It is common belief that those who have more should help those who don't, which is true a fair amount of the time. There is also a silly phenomenon that I've noticed that is funny because it loops onto itself.
Whether you come from inside or outside the States, do not be fooled by our busy, flippant exterior. Behind it we are worried sick about Earth, its creatures and each other. We are furious at politicians and financiers who either accelerate the damage or do nothing about it.
The Affordable Care Act isn't just "flash news," or another facet of media-made dystopia. It's the awakening of an open and public dialogue on national income inequality looming in the background of the American psyche since the days of Reagan.
Kennedy's call to action, from his first to his last day as president, was a constant call to citizenship - local, national, and global. It was a call to embrace the promise of American reinvention and renewal.
As I read over every news piece or furious column about Congress that various outlets keep putting out, I can't help but parallel Congress' inability to care about its people's voices to my own generation's dismissiveness.
Burnout can occur when you're not feeling valued by others but even more often occurs when as a result you devalue yourself. Take a few minutes to jot down the reasons you entered your field in the first place.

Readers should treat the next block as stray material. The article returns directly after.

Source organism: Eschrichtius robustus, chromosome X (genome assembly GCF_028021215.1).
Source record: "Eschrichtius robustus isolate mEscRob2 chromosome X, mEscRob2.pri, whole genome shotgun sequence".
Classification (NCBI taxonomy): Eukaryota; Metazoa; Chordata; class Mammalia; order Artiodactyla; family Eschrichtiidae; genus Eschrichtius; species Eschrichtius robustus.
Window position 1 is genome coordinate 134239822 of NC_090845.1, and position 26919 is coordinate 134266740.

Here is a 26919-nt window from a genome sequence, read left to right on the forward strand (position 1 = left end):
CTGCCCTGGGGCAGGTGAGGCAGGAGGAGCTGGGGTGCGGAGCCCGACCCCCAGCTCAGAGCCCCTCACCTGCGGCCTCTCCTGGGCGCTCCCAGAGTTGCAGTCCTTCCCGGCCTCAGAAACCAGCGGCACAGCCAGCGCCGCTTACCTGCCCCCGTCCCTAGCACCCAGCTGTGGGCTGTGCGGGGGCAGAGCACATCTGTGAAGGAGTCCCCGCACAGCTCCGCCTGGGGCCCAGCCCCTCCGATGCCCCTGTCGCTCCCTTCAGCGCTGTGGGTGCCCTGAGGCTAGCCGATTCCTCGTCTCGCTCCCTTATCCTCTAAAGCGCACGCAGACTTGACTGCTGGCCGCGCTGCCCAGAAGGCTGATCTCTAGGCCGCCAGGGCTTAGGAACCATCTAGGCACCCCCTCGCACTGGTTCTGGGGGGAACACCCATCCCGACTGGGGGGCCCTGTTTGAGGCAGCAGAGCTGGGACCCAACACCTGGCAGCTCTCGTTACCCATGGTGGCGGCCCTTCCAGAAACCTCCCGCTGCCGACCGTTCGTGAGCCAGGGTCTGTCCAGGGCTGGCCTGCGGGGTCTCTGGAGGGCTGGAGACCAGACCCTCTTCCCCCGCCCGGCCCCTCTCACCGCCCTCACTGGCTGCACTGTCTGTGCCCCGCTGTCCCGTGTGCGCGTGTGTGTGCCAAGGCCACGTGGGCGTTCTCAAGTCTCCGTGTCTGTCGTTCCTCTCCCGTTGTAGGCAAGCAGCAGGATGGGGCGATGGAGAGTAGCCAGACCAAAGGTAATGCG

In these formative years, students are like sponges, constantly absorbing clues from their superiors on how medicine should be practiced. Can we really expect medical students to retain their empathy if we don't show them how?
I, for one, don't want to look back at Syria, the way I'm now looking back at Rwanda and the start of World War II. I know military strikes aren't simple. I understand the consequences. I know the heavy price soldiers pay. My mother was one.
Many people would have us believe that going through life as though on a well-worn path can promote apathy, boredom and even anxiety. There are oodles of books urging us to find the new us and step out of our comfort zones.
Everywhere I look I encounter yet more doom and gloom among people who should be out there inspiring us to greater things. I perceive a general angst that we are adrift, that our ship of state has struck a reef and is foundering in a turbulent sea.
My colleagues and I agree that we all experienced components of apathy at one time or another, that in fact, all people experience periods of apathy. But do these episodes become more frequent or intense as we age?
Lately I've been checking in with many of my Spirit Junkie contemporaries about their experience of the forthcoming election. Though everyone has different opinions, one common theme that kept coming up was an overarching sense of apathy.
"Ask and you shall receive" was one of her favorite sayings. If I had had a different mother, there's a good chance that I would have turned out to be one of the people on the street telling me that they don't care (enough) to register to vote.